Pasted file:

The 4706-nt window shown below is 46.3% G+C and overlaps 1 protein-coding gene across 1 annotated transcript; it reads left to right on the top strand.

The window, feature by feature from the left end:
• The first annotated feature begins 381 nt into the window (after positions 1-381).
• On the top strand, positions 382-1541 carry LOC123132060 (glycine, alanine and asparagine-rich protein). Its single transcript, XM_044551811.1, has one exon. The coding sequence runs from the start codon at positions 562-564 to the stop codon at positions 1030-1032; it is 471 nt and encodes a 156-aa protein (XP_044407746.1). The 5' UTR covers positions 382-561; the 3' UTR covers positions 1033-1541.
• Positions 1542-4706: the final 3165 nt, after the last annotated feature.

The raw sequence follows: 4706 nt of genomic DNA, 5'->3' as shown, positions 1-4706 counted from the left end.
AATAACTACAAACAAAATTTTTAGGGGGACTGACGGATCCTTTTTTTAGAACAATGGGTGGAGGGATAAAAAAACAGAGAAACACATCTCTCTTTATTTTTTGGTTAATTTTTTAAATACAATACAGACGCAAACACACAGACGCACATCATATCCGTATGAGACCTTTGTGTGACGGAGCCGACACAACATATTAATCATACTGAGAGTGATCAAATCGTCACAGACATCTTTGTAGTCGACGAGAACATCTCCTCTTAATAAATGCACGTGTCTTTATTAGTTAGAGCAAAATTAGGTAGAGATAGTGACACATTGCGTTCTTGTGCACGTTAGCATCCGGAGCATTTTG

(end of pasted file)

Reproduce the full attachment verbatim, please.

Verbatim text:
The 4706-nt window shown below is 46.3% G+C and overlaps 1 protein-coding gene across 1 annotated transcript; it reads left to right on the top strand.

The window, feature by feature from the left end:
• The first annotated feature begins 381 nt into the window (after positions 1-381).
• On the top strand, positions 382-1541 carry LOC123132060 (glycine, alanine and asparagine-rich protein). Its single transcript, XM_044551811.1, has one exon. The coding sequence runs from the start codon at positions 562-564 to the stop codon at positions 1030-1032; it is 471 nt and encodes a 156-aa protein (XP_044407746.1). The 5' UTR covers positions 382-561; the 3' UTR covers positions 1033-1541.
• Positions 1542-4706: the final 3165 nt, after the last annotated feature.

The raw sequence follows: 4706 nt of genomic DNA, 5'->3' as shown, positions 1-4706 counted from the left end.
AATAACTACAAACAAAATTTTTAGGGGGACTGACGGATCCTTTTTTTAGAACAATGGGTGGAGGGATAAAAAAACAGAGAAACACATCTCTCTTTATTTTTTGGTTAATTTTTTAAATACAATACAGACGCAAACACACAGACGCACATCATATCCGTATGAGACCTTTGTGTGACGGAGCCGACACAACATATTAATCATACTGAGAGTGATCAAATCGTCACAGACATCTTTGTAGTCGACGAGAACATCTCCTCTTAATAAATGCACGTGTCTTTATTAGTTAGAGCAAAATTAGGTAGAGATAGTGACACATTGCGTTCTTGTGCACGTTAGCATCCGGAGCATTTTG